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St Botolph, Stow Bedon
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Botolph, Stow Bedon
Stow Bedon is a useful reminder that a village and a parish are not the same thing. All England is divided into the parishes of the established Church: until the 19th century, civil parishes and church parishes were virtually identical. Most parishes have a single village in them which takes their name, but a significant minority do not, especially in East Anglia, and especially in central Norfolk, where many parishes contain nothing more than straggles of houses along lanes. Less commonly, a parish has more than one village centre: Stow Bedon has two clusters, about a mile apart, and this church is between them. It feels even lonelier than it looks on a map, partly because of the way the Breckland rolls away in all directions from the wide graveyard.
There would, of course, be no point in a remote church like Stow Bedon unless it was kept open, and the parish obviously realise this, transforming what would otherwise have been a dying lock-up into a wayside shrine for pilgrims and strangers. This is especially good because St Botolph is not a remarkable church - or, at least, not for historical or architectural reasons. That it has survived at all is more cause for comment. Cautley, coming this way in the 1940s, reported that this terribly-treated church is rapidly falling into ruins. A German plane returning from the Midlands dropped its remaining bombs near this poor little church, completely wrecking it. Perhaps it is surprising that it was restored to use, but we are right on the edge of the battle training area here, and perhaps the loss of four medieval churches to the British Army galvanised the Diocese into rescuing this one.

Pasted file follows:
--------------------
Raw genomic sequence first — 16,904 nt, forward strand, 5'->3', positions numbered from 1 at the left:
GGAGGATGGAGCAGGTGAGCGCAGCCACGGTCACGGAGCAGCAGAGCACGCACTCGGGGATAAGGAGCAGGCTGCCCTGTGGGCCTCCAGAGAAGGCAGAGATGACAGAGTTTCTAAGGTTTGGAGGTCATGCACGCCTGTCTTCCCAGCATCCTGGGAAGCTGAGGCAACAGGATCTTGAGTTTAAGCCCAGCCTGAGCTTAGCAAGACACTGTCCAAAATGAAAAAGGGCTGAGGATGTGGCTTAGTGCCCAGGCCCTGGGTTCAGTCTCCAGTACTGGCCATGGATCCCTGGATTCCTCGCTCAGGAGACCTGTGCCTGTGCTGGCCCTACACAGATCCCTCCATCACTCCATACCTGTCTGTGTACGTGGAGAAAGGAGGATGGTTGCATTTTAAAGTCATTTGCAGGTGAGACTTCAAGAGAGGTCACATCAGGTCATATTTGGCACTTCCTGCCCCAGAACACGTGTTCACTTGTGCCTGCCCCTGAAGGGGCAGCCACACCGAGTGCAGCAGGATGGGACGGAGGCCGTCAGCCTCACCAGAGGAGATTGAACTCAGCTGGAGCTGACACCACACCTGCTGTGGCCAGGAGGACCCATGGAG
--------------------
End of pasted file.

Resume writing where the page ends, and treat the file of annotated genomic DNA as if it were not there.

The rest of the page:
Simon Knott, July 2008
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